Caregiver Confessions: When You're Grieving . . . but Your Loved One Is Still Alive

Firsthand advice from a caregiver who's been there
Leeza 0004 consumed-by-guilt.jpg
All Rights Reserved

Grief is a shadow to caregiving, following us around in unexpected ways. It's common to grieve for the robust person you knew before Alzheimer's, Parkinson's, cancer, or another disease came along. And yet friends point out how lucky you are because your loved one is "still here." You're both right.

"With caregiving, you face a series of losses before the final good-bye," says TV-radio personality Leeza Gibbons, founder of Leeza's Place communities for caregivers, whose mother had Alzheimer's disease.

Watch Leeza's advice on managing "anticipatory grief."

PreviousNext

Video 12 of 13

More tips on how to cope with these complicated feelings:

Realize that what you're feeling is as real as classic grief, because it's the same emotional process at work. Grieving doesn't require a loss of life, psychologists say.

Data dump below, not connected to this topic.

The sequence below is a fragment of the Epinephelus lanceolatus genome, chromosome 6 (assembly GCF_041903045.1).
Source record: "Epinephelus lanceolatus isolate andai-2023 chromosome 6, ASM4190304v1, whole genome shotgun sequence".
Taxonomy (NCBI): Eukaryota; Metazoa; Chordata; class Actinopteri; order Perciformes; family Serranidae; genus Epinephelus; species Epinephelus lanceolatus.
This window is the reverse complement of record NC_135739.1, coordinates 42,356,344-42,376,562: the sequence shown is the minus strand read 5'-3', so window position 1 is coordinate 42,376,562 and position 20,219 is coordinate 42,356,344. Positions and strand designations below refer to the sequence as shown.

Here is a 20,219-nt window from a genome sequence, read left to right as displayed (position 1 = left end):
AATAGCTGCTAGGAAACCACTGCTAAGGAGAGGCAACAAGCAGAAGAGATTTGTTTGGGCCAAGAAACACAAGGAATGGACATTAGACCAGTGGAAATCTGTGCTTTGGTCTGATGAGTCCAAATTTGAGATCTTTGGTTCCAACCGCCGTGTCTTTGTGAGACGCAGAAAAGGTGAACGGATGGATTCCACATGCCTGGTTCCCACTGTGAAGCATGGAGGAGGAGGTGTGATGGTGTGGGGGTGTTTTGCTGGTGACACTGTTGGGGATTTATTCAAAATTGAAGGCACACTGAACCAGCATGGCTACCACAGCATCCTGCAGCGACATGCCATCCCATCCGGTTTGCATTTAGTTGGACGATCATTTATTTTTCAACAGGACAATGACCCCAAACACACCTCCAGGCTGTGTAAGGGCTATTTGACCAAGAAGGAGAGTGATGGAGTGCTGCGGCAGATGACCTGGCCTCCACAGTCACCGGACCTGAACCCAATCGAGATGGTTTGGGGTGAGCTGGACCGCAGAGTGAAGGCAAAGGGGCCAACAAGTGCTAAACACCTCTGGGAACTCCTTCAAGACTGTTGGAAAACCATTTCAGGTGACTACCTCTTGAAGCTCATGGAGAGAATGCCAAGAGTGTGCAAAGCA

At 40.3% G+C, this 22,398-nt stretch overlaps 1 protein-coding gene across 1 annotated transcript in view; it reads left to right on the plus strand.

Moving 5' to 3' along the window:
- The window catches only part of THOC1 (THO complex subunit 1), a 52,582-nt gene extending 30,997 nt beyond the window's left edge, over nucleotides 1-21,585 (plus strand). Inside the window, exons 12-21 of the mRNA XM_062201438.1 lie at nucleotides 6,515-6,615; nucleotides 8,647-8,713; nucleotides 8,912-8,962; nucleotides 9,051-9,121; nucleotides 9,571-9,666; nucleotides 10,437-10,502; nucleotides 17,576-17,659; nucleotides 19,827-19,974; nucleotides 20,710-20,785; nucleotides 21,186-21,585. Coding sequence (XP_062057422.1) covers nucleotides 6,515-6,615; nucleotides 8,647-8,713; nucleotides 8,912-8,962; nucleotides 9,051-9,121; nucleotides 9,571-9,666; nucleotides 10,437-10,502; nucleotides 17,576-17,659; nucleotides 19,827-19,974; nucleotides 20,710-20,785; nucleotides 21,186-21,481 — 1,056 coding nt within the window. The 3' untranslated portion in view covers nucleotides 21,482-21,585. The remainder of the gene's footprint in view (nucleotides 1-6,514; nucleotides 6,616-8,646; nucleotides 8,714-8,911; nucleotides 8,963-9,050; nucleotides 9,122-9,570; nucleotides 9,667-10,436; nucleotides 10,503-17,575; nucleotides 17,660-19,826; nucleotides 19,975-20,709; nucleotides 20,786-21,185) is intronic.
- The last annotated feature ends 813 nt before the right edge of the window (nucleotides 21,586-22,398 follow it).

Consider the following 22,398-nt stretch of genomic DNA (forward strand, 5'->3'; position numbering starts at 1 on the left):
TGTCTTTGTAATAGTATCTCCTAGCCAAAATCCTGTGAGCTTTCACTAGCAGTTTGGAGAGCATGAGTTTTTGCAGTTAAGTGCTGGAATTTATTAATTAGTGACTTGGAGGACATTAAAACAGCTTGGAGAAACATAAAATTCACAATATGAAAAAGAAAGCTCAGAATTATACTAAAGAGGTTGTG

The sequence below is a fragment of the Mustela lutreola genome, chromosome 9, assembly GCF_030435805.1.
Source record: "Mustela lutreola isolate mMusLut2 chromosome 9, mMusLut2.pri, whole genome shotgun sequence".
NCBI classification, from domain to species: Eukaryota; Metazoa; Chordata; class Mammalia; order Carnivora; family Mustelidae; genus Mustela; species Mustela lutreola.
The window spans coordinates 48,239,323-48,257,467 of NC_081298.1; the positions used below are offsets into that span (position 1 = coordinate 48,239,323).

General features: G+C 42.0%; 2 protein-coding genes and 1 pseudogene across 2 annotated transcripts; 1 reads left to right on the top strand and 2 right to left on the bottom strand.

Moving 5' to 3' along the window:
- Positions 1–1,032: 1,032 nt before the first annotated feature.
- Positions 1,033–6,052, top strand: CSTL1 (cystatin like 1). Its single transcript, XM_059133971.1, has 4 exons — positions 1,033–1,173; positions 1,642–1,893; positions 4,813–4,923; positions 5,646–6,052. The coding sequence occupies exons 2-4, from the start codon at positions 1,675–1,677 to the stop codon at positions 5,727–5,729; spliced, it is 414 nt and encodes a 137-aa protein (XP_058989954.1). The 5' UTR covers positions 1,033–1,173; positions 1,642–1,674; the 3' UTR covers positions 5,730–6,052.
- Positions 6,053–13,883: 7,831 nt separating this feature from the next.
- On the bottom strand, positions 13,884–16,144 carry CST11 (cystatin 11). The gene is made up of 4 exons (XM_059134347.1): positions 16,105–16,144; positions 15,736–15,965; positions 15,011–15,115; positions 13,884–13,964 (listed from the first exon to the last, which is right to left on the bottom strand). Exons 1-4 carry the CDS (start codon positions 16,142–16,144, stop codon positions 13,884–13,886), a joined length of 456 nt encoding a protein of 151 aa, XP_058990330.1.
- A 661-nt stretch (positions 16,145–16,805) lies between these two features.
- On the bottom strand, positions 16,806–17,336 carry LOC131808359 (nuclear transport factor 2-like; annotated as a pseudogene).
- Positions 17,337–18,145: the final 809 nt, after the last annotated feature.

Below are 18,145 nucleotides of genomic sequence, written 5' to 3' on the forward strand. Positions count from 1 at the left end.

SEE ALSO: Find In-Home Care Help Near You

Be kind to yourself. Don't hide such feelings or label them as inappropriate. You'll feel better for embracing them. Celebrate and cherish your memories of your loved one.

Consider ways to create a lasting legacy of your loved one. Projects such as a life story, scrapbooks and photo albums, or arranging to share beloved objects with other people or charities can help you feel productive at a challenging time.

Tap into hospice care. Hospice workers, who work with those thought to have a life expectancy of less than 6 to 12 months, also work with families to help them process grief now and later.

Talk to other caregivers about your sense of loss. They'll understand what you mean better than anyone. Confide to others at a support group or in online forums.

SEE ALSO: Find In-Home Care Help Near You

See also:


When You're Feeling Guilt

When You Don't Feel Appreciated

When You're Sleeping Poorly

When You're in Over Your Head


When You Lose Your Temper

Family Is Being Torn Apart

When You're Just Not Eating Right

When You Rarely See Friends


When You Resent Being a Caregiver

When No One Will Help


Feeling Anticipatory Grief

After Caregiving Ends


Paula Spencer Scott

Paula Spencer Scott is the author of Surviving Alzheimer's: Practical Tips and Soul-Saving Wisdom for Caregivers and much of the Alzheimer's and caregiving content on Caring. See full bio